Hello, greetings, and Salutations, and thanks for coming to Paramounthockey.com. My name is Sean Moloney, I’m a Music enthusiast, part-time comedian (not really), author, and oh yes, a Goaltending Coach. Which is good since this is a Hockey site. I’ll be contributing a regular blog on here about any and all things Goaltending. But I don’t want this to be just my blog. Sure, I’ll be writing a lot about a lot, but I want it to be a true reference for all the Goaltenders, Parents of Goaltenders, and Coaches out there. So please, if anybody out there needs any advice, or any questions about any and all Goaltending related matters please post on here and I’ll be happy to help in any way I can.

One of the most commonly asked questions I get is usually something along the lines of “What traits do you look for in a Goaltender?”. A simple question, sure, but one with a complicated answer. There’s many traits I look for in a Goaltender when evaluating them, but in this, my first blog entry on this outstanding site, I’m gonna focus on one that I like to see and one that all Great goaltenders have.

I hate to be the bearer of bad news, but in Goaltending, just as in life, as the two are truly intertwined, one thing is certain: Bad things are going to happen. Yes, no matter how well prepared we are, things will not go the way we expected or wanted or even prepared for. Sadly, this is inevitable, and it will happen more than once. Accepting this fact will go a long way towards how you respond to this actually happening, which is what we’re going to discuss. Bad things are going to happen, this we cannot control. The part of this equation we can control is how we respond and react.

Someone once told me that every situation we encounter is neither positive nor negative, it’s simply what we choose to see it as. Take a second to let that sink in. I’ll wait.            One of the things I’ll get into in the future on here is perception. How Goaltenders look at the game, how fans and Coaches see the position, and how sometimes what we think we’re seeing isn’t always accurate. But for now, perception is how we see the things that happen during the course of a game and a season. As I mentioned, life and Goaltending are directly intertwined, so please feel free to apply anything I may offer to your life off the ice as well. Just trying to help. It’s a natural reaction for any Goaltender when he/she gives up a bad goal, or gets a bad break, puck hits a defenceman’s skate and goes in, weird bounce off the boards, glass, referee, ect. We’ve all had it happen, no matter how well prepared we are, it’s certainly frustrating, and the natural response is one of frustration and anger. But, ask yourself, is that reaction one that is going to help me or hurt me in moving past it?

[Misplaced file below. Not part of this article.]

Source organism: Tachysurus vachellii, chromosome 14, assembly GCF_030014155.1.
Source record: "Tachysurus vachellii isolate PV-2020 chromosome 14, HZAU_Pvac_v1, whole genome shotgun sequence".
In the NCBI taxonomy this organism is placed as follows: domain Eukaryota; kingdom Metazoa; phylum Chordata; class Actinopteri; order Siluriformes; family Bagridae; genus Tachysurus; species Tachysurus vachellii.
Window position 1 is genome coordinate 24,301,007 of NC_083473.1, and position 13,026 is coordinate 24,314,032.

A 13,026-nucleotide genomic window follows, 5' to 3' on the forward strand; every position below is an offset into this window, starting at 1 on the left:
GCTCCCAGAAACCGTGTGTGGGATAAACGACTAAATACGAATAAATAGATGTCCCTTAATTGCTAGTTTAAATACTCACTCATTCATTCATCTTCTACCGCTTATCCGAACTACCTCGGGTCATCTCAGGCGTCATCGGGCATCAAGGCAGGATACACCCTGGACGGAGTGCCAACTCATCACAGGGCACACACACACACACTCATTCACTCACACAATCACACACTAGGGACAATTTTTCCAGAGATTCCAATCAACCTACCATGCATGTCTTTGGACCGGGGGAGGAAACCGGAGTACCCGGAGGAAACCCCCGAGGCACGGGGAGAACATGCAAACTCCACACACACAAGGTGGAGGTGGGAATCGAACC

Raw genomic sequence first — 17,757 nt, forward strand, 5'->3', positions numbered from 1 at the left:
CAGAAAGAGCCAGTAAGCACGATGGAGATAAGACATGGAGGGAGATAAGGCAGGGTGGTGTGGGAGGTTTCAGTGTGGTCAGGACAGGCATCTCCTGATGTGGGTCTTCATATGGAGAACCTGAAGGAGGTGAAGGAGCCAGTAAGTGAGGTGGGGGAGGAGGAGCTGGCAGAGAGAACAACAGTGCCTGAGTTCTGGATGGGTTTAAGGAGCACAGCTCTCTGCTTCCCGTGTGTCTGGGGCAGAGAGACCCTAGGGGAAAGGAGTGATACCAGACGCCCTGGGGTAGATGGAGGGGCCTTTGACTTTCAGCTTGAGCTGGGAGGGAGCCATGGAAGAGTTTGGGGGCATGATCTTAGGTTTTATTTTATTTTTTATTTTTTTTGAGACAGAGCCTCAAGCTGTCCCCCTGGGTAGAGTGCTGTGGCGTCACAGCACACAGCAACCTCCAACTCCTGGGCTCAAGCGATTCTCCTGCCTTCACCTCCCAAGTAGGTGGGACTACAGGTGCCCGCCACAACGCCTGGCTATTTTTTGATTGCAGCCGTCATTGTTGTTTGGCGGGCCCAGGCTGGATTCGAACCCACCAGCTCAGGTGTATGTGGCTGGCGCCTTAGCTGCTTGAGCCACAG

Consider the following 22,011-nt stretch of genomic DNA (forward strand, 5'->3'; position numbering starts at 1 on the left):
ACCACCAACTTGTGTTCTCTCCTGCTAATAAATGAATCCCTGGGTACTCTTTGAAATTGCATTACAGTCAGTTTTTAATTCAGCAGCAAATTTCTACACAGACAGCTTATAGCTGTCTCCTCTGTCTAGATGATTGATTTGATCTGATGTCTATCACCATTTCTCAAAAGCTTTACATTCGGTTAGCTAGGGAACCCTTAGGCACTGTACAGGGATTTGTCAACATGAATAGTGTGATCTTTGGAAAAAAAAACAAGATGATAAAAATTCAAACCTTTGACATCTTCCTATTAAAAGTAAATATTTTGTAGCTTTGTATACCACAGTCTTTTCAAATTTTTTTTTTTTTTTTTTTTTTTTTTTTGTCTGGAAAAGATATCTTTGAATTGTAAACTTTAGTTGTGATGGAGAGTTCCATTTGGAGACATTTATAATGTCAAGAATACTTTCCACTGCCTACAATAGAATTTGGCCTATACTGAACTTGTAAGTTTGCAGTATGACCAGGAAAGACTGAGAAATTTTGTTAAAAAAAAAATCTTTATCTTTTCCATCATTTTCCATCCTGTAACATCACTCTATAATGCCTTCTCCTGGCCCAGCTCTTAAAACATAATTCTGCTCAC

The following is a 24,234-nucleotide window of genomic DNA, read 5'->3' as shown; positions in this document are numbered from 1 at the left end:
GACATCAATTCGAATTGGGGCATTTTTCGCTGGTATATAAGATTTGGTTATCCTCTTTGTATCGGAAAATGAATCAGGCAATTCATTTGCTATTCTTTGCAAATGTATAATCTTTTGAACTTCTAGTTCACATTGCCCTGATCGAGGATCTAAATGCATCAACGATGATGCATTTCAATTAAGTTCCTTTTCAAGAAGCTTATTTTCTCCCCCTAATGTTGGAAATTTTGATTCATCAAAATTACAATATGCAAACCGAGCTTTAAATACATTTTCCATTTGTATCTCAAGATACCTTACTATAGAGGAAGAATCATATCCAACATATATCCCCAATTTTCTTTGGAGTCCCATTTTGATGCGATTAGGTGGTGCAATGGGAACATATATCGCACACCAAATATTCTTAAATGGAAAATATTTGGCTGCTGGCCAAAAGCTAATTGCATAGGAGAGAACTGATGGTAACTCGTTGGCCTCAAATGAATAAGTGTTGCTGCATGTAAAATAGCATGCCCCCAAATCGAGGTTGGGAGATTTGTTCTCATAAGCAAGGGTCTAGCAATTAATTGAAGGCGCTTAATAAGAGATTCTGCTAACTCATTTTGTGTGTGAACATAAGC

I tell everyone I work with that anger is a very unproductive emotion for a Goaltender. For any of us really, but especially for a Goaltender. With anger comes stress and anxiety, neither of which are positive either. In anger, we tend to be reactive and ignore being proactive. It brings out negative emotion and negative emotion leads to unproductive actions, slamming your stick on the ice or breaking it over the crossbar, yelling at teammates, officials, opposing players, or the old ‘it’s not my fault’ shrug. come on , we’ve all done it, and we’ve all seen it. As I said, it’s a natural reaction, but is it a good reaction in terms of moving forward? First you must remember that whatever just happened, bad goal, bad bounce, player running you over, getting lied to and used by a GM (Oh, Sorry.), happened. IT’S OVER. Once it’s happened there’s absolutely positively, nothing we can do to change it. Therefore, the only thing we can change is how we move forward. Proactive, not reactive. How a Goaltender conducts themselves in trying times tells a lot about them, and it’s something that I, and more importantly, Coaches, fans, and especially scouts pay close attention to.